Meanwhile, the three Government leaders, Mr Martin, Leo Varadkar and Eamon Ryan, back-tracked on plans to ease restrictions on outdoor gatherings to allow more people attend GAA matches.
Until hours before the Cabinet met, it was expected the rules would be changed to allow 500 rather than 200 people attend outdoor events.
However, after a meeting with acting chief medical officer Dr Ronan Glynn, it was decided to ditch plans to ease the restrictions on indoor and outdoor gatherings.
Ministers said the National Public Health Emergency Team's (Nphet) analysis of the spike in cases suggested it could go higher rather than lower in the coming days and weeks.
The Cabinet was also told there would be serial testing put in place for people in direct provision as well as other vulnerable communities including the homeless and Roma.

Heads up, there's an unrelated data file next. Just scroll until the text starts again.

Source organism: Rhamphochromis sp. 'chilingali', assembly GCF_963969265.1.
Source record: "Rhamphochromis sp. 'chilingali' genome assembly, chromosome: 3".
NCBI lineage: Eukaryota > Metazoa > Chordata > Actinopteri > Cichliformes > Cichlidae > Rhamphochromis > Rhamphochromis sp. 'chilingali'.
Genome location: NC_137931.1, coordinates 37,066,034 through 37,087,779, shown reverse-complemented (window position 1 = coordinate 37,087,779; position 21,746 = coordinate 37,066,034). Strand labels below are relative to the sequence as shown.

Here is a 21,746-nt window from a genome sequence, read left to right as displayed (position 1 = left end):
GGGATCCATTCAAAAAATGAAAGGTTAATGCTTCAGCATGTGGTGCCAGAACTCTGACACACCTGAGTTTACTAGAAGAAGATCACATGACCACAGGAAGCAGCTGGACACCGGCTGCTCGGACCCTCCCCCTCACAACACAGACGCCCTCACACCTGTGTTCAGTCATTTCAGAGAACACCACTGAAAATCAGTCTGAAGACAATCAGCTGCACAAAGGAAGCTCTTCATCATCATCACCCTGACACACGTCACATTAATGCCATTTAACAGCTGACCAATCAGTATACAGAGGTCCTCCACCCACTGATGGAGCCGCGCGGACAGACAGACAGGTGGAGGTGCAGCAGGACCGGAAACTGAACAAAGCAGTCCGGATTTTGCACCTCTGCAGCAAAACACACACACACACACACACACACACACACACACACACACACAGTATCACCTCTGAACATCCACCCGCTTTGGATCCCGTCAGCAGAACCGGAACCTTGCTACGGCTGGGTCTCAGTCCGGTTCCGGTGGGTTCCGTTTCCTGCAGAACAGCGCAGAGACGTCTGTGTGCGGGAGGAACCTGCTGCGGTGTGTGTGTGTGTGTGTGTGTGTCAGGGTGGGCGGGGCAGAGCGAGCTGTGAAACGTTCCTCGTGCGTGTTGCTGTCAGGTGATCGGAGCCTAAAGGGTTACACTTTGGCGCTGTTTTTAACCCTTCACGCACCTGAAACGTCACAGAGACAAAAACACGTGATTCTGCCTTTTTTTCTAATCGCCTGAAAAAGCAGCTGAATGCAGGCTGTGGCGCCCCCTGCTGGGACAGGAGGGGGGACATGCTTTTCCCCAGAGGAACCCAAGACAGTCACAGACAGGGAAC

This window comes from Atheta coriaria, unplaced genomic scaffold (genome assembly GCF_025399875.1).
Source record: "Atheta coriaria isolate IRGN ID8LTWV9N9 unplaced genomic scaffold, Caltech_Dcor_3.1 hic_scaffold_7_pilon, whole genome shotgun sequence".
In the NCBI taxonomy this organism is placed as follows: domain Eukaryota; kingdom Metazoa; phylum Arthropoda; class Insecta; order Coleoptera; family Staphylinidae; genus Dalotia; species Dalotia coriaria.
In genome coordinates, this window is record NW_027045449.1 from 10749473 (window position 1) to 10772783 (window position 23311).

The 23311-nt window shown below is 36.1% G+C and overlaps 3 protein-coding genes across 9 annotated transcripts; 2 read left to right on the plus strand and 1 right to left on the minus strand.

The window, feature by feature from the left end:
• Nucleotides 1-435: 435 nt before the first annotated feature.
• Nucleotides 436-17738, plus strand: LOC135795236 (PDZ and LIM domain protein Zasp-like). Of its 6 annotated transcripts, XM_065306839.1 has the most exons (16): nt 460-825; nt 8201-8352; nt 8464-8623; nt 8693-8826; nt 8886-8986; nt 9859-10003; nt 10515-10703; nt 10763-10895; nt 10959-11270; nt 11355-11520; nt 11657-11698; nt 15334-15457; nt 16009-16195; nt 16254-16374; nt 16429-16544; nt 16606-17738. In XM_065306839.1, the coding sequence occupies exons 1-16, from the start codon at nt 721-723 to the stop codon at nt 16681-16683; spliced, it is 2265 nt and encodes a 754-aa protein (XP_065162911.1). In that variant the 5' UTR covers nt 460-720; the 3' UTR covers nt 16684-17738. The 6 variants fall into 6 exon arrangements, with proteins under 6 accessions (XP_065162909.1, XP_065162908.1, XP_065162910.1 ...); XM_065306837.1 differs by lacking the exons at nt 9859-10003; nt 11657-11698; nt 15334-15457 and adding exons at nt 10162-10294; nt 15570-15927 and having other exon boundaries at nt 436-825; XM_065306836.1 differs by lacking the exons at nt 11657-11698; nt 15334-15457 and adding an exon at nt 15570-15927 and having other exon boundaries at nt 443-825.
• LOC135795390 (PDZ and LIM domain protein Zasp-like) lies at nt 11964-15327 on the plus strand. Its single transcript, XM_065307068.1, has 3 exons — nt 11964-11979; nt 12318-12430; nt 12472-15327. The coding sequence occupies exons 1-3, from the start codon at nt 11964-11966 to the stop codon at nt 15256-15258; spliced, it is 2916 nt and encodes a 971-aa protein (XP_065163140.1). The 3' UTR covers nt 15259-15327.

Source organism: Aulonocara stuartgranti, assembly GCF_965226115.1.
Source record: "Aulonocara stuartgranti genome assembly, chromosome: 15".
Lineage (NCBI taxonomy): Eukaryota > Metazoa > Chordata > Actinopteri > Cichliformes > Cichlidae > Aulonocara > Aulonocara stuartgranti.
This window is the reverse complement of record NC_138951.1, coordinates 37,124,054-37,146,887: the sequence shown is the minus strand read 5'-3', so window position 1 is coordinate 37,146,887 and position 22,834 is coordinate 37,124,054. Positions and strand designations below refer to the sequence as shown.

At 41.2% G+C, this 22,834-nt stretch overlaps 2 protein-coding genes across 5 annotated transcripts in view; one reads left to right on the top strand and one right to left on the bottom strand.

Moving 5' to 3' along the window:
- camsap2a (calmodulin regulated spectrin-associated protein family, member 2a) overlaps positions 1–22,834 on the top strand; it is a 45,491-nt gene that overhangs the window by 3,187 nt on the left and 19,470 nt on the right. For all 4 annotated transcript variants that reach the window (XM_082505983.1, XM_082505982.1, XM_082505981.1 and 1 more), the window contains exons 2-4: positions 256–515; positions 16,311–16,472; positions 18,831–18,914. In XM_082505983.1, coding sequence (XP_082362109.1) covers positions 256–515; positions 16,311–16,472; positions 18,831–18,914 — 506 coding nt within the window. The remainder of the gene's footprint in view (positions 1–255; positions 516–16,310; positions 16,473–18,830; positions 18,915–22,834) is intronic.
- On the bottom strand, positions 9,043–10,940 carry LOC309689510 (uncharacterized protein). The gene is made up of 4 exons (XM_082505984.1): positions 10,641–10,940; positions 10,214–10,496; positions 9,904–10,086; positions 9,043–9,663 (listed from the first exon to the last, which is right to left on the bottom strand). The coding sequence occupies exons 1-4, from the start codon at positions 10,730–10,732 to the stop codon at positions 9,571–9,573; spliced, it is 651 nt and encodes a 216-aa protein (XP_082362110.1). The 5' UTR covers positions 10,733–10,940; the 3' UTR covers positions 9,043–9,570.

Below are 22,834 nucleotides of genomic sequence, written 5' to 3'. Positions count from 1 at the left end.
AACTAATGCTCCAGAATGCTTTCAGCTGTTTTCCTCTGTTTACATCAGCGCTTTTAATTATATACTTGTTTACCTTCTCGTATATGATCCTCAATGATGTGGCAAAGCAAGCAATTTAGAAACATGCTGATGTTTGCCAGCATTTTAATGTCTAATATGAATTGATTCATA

There is serious concern about the rising number of cases linked to direct provision centres.
Separately, ministers were told restaurants and pubs should adhere to "the spirit" of the guidance in place, meaning they should close to customers at 10.30pm and have no customers on site at 11pm, according to a Cabinet source.
Tánaiste Leo Varadkar said: "It's 11pm but obviously they can stay open for takeaways and deliveries and for staff to clean up and all that. But the customer should be off the premises by 11pm.
"What we want to stop is what was kind of happening, which is pubs or restaurants were kind of operating almost as pubs so that's a risk."
The Restaurants Association of Ireland said it was seeking an urgent meeting with the Taoiseach to discuss the rationale for the new guidance.